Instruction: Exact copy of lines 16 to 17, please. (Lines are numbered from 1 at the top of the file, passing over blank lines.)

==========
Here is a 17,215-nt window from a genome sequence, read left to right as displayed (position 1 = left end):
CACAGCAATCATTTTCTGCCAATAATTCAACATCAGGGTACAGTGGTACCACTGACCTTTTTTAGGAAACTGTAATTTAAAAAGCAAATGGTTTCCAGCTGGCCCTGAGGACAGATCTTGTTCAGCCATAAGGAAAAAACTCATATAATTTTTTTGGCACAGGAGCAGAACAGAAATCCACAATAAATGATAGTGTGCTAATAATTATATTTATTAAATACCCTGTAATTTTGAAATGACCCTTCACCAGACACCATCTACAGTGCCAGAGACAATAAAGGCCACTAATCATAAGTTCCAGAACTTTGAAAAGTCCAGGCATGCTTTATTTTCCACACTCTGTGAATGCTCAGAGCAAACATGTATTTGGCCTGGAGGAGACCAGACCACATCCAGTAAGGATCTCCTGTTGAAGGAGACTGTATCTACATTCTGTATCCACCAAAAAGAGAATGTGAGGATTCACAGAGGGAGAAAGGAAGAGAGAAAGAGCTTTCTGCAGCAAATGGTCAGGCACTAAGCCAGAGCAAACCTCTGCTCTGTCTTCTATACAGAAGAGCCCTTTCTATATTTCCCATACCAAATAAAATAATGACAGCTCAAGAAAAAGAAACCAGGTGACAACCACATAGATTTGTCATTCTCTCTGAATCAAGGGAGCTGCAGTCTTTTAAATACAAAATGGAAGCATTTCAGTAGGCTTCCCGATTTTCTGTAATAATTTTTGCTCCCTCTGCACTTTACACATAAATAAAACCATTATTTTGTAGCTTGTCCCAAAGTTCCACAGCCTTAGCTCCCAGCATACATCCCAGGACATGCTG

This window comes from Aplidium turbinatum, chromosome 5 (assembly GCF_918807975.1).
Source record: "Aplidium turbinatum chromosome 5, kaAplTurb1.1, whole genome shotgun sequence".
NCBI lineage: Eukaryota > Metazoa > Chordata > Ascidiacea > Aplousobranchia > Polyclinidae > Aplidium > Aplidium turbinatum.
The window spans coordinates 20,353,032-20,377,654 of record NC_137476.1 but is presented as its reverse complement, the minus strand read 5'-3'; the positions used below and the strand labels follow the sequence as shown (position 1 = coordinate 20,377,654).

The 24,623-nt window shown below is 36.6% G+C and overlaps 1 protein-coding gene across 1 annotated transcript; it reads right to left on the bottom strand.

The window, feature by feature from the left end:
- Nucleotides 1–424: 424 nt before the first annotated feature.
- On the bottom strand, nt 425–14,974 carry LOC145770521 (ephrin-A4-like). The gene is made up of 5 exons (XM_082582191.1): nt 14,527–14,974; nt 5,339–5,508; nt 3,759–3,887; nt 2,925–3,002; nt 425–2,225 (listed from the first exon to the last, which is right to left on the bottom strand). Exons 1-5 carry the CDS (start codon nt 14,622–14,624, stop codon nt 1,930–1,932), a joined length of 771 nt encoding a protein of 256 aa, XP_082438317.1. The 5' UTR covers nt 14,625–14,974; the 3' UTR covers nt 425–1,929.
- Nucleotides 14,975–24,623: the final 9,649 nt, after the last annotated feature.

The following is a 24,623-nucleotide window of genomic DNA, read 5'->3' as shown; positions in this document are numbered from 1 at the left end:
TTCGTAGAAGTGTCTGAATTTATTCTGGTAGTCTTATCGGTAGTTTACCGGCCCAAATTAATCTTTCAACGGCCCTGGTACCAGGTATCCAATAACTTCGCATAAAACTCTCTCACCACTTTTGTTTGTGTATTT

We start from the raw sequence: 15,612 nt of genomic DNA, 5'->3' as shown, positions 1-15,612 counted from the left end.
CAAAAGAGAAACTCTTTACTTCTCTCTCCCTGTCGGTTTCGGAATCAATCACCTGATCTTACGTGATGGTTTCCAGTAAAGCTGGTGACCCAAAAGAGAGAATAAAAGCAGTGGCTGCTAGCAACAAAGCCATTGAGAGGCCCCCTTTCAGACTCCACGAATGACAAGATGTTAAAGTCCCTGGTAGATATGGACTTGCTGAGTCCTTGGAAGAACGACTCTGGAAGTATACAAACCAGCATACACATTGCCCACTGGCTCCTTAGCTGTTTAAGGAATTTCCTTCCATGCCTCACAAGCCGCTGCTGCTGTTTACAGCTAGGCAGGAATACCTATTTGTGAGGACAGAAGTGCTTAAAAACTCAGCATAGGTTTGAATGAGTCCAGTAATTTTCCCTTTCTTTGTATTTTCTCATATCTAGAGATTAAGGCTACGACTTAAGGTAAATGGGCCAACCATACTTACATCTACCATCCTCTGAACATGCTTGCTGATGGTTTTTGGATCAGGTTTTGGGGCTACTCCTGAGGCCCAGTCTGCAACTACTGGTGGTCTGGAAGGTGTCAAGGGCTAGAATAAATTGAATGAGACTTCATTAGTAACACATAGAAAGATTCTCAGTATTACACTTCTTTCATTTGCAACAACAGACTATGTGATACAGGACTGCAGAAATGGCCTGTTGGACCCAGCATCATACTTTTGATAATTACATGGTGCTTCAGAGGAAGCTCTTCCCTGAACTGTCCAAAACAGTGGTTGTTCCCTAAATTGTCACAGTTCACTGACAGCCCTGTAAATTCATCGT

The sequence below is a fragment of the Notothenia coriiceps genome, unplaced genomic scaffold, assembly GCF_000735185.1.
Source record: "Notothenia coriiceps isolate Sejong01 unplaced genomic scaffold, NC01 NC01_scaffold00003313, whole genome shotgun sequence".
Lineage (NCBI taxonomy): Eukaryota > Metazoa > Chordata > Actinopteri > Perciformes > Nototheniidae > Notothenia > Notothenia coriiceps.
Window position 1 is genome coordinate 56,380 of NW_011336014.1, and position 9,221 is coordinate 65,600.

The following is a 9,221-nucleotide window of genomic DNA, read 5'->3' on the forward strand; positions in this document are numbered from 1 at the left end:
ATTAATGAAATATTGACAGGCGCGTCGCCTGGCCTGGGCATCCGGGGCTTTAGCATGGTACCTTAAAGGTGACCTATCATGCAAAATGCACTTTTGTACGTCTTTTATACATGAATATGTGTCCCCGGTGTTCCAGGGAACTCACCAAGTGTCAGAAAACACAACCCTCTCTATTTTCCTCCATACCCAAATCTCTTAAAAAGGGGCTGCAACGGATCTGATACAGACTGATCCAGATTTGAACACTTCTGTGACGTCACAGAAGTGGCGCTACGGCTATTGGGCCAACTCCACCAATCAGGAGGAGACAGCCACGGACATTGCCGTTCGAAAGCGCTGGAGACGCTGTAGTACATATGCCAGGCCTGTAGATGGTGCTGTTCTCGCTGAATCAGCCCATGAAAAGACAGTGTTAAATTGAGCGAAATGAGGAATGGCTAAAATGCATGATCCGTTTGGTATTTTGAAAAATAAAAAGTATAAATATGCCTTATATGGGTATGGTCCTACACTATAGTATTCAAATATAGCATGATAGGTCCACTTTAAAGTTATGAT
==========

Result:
The sequence below is a fragment of the Notothenia coriiceps genome, unplaced genomic scaffold, assembly GCF_000735185.1.
Source record: "Notothenia coriiceps isolate Sejong01 unplaced genomic scaffold, NC01 NC01_scaffold00003313, whole genome shotgun sequence".